Monday, August 02, 2010

The Last Queen by C.W. Gortner

It was the dark of night and the last e-ink page had been turned, leaving me staring anxiously at a list of books that had either already been read or didn't interest me at the moment. I began to tremble, sweat sprang from my forehead with all the vigor of Victoria Falls. I had failed to line up my next book and I was already suffering withdraw, literary DTs. Blindly, I scrambled with my Kindle, flipping frantically through Amazon's Kindle Store. A historical fiction novel lept out at me, though I had sworn to stay away from them for a few days. It was empty calories, a quick fix, a potential shot to the veins. And it was well praised by Amazon reviewer. I pressed "buy" with all the desperation of a back alley junkie.

And I read. When I finished, I put my head down and cried.

Screw you, you foul Amazon review bitches.

I'm not sure what I was expecting from C. W. Gortner's The Last Queen, but I got what I deserved: pap, plain and simple. It's not that it wasn't thoroughly researched, because it seemed to be. It just kills me that I couldn't be more drawn into a book about Juana the Mad, which should have been terribly exciting. Think about it: the daughter of the Catholic Kings of Spain is sent to marry a Flemish archduke, who eventually ends up being a royal douche. She then stands to inherit the the combined kingdoms of Aragon and Castile as all of her older siblings drop dead. Eventually, she stalks her husband's casket all around Spain while trying to hold on to the throne. I ask you, how can this not be interesting?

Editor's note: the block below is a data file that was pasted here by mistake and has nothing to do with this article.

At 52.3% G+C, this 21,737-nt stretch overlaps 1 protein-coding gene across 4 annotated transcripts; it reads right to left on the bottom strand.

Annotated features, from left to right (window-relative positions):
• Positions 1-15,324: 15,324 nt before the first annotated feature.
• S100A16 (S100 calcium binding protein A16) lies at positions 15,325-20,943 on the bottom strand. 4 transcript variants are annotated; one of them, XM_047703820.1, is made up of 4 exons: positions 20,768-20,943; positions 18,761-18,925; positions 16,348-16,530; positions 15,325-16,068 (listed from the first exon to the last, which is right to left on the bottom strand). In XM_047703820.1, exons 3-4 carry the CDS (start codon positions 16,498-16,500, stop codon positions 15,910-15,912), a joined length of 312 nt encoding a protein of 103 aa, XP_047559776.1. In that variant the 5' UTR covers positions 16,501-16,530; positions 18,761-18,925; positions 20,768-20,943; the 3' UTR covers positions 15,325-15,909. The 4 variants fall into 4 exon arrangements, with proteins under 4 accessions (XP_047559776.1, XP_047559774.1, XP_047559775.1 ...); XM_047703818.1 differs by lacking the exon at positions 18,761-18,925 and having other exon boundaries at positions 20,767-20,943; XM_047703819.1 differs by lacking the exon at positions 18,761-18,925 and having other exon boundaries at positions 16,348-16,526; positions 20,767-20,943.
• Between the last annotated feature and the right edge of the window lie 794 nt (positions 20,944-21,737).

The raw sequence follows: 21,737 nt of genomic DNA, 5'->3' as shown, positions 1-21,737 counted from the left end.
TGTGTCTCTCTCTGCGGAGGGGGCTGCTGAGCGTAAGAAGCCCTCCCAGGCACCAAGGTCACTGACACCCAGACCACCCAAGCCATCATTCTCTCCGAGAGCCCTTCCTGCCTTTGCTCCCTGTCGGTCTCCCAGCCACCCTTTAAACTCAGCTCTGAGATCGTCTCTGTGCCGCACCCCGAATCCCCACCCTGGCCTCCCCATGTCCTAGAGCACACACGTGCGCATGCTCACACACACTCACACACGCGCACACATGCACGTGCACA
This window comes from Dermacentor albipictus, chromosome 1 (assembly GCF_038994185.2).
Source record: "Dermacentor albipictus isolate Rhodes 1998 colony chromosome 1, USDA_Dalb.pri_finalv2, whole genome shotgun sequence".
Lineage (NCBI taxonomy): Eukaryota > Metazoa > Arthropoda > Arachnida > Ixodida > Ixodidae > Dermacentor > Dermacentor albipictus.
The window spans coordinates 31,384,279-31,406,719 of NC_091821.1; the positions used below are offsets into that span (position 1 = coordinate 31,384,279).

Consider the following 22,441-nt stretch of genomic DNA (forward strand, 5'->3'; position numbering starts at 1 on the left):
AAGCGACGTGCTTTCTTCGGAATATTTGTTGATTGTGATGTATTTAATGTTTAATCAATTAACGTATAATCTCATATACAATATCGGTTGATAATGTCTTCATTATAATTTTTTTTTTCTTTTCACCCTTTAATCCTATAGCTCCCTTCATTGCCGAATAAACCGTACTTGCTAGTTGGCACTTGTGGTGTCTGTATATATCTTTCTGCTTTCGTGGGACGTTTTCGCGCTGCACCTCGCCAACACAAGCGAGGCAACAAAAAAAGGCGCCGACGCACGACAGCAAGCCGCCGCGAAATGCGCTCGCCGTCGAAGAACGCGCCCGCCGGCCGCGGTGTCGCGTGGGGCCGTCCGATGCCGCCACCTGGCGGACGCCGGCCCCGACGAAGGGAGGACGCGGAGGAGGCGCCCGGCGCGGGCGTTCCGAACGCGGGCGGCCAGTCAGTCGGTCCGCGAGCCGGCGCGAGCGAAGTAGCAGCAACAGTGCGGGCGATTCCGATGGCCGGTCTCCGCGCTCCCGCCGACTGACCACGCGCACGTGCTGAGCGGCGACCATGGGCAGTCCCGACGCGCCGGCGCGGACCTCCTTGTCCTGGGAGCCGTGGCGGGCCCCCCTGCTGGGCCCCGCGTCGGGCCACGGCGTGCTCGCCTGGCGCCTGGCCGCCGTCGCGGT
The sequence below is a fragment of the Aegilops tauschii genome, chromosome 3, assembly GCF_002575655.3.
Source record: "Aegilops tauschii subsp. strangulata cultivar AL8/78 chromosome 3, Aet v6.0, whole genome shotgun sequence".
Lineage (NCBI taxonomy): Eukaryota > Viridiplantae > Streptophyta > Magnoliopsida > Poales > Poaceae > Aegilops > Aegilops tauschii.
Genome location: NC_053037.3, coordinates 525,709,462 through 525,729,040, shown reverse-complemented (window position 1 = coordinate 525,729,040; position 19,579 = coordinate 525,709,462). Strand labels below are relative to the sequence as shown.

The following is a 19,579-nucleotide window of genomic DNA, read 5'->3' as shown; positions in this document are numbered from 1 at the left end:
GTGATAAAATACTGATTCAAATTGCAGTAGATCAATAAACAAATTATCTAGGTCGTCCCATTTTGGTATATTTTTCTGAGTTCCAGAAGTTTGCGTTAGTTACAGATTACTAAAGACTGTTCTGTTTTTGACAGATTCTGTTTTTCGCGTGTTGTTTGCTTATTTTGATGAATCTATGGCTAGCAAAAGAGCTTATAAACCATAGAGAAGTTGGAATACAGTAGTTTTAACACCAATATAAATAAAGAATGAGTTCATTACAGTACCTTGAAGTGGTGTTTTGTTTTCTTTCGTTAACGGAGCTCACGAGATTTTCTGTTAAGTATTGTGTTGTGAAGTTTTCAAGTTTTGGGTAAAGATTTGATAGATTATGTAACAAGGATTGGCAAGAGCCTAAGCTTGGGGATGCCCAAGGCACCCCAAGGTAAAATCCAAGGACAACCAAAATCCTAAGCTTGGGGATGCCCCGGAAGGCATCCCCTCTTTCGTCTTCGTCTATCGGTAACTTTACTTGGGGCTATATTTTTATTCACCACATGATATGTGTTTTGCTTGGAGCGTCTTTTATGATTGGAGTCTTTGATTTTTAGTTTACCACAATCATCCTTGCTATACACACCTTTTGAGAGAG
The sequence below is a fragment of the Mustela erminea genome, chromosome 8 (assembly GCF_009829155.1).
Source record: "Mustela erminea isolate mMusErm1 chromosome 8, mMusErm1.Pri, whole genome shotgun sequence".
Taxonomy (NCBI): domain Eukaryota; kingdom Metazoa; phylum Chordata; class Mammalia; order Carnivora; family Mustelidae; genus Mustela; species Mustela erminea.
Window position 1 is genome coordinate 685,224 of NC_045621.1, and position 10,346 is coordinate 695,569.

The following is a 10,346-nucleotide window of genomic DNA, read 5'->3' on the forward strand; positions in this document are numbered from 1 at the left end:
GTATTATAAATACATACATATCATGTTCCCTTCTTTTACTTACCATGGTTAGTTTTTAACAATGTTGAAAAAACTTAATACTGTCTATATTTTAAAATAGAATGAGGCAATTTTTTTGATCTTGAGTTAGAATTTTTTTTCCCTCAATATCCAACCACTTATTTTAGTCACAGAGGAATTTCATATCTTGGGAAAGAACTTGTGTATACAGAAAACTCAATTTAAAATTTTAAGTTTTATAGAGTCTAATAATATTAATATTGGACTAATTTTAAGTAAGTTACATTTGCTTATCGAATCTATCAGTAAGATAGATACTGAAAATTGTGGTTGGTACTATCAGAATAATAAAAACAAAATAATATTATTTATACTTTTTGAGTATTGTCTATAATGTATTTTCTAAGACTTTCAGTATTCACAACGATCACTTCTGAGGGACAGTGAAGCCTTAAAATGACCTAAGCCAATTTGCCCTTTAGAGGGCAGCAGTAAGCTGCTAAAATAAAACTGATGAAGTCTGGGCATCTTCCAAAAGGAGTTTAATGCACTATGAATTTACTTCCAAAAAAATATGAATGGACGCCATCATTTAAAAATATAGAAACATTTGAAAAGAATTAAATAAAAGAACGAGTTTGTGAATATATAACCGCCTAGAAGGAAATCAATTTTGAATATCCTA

My answer would be that the fault doesn't lie with Juana's story; it's with the storytelling. Gortner spends an entire novel trying to establish a character that is truly grounded and a fighter against impossible odds-- a woman at the mercy of the machinations of men. This Juana is calculating and shrewd, though a little too trusting when it comes to her family. Then, suddenly, she's insane for about three pages. Then she's back to her old self again, never to relapse. It's a weird, uneven characterization that just doesn't work.

I've got a dozen other petty complaints with which to waste a reader's time, but I'll spare you the details. Instead, I can let you know that I am seeking therapy-- no person should have to suffer from poor reading material, no matter how desperate they are for the warm velvet of literature. Don't do it, guys. It's not worth it.

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